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After optimism swelled for weeks that 2023 would finally bring relief for the world’s battered bond buyers, borrowers took advantage by issuing more than $150 billion (R2.56 trillion) of new debt in just four days.
The sales spree spanned the globe, from Hong Kong raising $5.8 billion via its biggest-ever green bond, to units of Credit Suisse Group AG issuing a combined $4.3 billion in US dollars and sterling, and Mexico selling $4 billion of dollar bonds.
It was a fresh beginning for a market that suffered a whopping 16.25% loss last year. And while investors are off to a quick start in making back some of that money, the pace of this week’s bond rush shows that issuers are bracing for something that’s still very 2022: volatile markets where the opportunity to borrow can slam shut faster than you can say consumer price index.
Barclays Capital’s investment-grade debt syndicate co-head, Meghan Graper, explained the situation last month at a Bloomberg Intelligence event in New York. With so much uncertainty around inflation and the direction of the economy, investor appetite can be easily ruined by any number of data points or policy discussions — CPI, consumer confidence, central bank meetings or speeches.
The extra premium demanded on the days of such events tends to scare away borrowers, leaving them all trying to cram their offerings into days where the chance of a big surprise seems low, she said.
“Three quarters of supply in any given month this year came in a matter of five business days,” Graper said at the 15 December event. “We’ve had a record setting zero-volume days in the primary market. And then everybody running through the same narrow window.”
The trend is likely to continue this year, she said. Which means companies that need to borrow will not only have to navigate higher interest rates but also the risks of getting the timing wrong. Even on those all-in days, bond buyers can test the market’s limits. After a $53 billion, 48-hour sales binge in the US corporate bond market, investors started demanding larger concessions to buy the debt, Bloomberg’s Brian Smith noted.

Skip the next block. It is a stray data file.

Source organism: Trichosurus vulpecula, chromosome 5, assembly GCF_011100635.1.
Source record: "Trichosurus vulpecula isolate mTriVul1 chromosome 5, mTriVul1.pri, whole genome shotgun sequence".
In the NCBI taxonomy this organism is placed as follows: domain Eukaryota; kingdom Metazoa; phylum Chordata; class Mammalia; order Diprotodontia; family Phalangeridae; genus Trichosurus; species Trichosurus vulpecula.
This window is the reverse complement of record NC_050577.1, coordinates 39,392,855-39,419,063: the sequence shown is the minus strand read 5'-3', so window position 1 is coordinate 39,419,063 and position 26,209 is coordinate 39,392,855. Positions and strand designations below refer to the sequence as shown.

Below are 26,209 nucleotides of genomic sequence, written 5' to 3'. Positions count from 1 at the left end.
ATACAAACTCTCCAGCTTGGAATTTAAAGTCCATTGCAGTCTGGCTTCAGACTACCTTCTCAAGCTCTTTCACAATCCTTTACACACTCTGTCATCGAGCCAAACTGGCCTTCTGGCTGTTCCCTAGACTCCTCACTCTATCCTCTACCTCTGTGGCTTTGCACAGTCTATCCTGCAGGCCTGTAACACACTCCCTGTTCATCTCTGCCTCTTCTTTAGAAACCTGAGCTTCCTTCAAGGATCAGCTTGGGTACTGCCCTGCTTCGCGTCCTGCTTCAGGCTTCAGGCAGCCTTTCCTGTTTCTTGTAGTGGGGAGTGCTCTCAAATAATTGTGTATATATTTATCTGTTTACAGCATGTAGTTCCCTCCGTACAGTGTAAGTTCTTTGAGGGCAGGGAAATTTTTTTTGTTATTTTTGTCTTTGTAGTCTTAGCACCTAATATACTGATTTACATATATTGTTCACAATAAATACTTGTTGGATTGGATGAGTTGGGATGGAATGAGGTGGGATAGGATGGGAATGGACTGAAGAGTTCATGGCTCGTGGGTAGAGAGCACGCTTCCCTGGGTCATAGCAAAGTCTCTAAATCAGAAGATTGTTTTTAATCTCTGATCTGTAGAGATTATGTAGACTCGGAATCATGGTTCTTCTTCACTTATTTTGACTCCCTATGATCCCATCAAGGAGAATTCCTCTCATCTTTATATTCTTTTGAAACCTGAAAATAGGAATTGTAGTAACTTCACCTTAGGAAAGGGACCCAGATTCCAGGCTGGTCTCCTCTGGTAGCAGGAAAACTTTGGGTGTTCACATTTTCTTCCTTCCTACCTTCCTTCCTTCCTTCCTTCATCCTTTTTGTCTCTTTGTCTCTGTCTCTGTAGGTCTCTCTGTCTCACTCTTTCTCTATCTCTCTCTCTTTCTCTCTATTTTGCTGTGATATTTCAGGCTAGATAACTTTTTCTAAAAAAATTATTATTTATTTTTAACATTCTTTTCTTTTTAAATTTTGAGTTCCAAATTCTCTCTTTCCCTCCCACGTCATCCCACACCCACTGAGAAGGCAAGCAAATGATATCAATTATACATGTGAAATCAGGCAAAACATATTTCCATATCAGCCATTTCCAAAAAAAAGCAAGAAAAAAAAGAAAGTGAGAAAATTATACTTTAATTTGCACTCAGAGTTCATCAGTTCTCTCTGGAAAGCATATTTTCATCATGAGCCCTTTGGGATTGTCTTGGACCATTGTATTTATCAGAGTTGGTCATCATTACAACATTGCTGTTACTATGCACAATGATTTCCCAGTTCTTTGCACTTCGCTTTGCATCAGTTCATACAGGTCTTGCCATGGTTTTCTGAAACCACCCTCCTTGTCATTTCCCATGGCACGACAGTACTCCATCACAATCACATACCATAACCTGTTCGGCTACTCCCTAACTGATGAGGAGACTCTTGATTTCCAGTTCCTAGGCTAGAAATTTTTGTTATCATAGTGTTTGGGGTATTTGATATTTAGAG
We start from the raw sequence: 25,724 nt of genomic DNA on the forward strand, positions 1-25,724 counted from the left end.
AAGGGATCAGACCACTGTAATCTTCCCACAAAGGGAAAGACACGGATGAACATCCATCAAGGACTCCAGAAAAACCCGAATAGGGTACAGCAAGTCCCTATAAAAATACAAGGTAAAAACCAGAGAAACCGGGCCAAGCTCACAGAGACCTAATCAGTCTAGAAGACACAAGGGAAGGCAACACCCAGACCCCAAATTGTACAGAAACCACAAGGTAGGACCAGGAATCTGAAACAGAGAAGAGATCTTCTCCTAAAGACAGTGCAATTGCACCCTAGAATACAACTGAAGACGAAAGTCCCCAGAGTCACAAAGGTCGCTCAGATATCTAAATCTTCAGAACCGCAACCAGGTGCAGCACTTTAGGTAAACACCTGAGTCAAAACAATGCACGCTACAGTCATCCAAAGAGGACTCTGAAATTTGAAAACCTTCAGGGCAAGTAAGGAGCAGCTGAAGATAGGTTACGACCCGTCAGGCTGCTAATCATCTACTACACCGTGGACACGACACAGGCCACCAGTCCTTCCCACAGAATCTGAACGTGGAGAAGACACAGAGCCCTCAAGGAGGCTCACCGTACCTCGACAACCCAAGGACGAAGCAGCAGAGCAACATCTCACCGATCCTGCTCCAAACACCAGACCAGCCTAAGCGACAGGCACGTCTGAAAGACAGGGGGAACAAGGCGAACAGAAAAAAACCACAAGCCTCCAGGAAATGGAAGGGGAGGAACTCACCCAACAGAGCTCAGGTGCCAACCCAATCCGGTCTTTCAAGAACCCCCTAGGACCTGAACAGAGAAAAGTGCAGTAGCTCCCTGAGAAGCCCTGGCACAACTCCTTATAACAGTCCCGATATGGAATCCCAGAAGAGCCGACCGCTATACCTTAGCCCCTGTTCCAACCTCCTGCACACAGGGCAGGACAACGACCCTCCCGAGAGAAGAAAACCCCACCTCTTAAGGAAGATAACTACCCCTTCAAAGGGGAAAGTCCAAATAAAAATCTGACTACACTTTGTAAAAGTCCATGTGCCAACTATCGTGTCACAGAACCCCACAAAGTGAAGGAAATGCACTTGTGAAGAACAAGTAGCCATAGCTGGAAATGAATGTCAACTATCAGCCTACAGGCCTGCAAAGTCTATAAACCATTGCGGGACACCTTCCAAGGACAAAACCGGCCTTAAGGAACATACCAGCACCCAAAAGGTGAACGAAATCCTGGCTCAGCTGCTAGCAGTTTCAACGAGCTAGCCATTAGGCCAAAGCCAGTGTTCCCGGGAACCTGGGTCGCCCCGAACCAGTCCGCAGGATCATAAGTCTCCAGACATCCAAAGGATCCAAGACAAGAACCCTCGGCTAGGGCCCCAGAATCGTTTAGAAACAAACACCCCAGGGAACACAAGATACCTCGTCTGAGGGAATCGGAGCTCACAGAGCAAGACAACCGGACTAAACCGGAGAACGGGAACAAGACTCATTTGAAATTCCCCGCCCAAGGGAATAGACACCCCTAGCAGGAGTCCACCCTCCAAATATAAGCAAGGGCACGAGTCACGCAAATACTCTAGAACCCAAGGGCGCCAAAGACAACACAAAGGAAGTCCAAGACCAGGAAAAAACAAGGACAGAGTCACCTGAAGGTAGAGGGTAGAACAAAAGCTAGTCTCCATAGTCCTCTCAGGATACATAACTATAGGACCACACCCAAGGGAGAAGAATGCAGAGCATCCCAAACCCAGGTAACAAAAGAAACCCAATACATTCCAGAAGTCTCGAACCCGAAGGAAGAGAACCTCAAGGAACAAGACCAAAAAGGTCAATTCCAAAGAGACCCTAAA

- The bond-sale binge is expected to spill into next week, with dealers calling for as much as $35 billion of investment-grade issuance in the US and a majority of market participants surveyed in Europe seeing more than €30 billion.
- There are plenty of signs that investor appetite will remain high, Bloomberg’s James Crombie writes.
- In Europe, investors will be closely watching the ECB’s next publication of repayments under its TLTRO program. The higher the repayments, the lower the excess liquidity in the banking system. Banks that rely on the loans will also need to finance themselves more in the open market.
China’s embattled property developers got more good news this week. Beijing is planning to relax the so-called three red lines restrictions it had placed on the sector, which exacerbated one of the biggest real estate meltdowns in history, Bloomberg News reported this week.
The move could be the most significant of a string of measures that China has put in place to bolster the industry, which accounts for about a quarter of the nation’s economy. The nation’s developers defaulted on more than 140 bonds last year, missing payments on a combined $50 billion in domestic and international debt issues.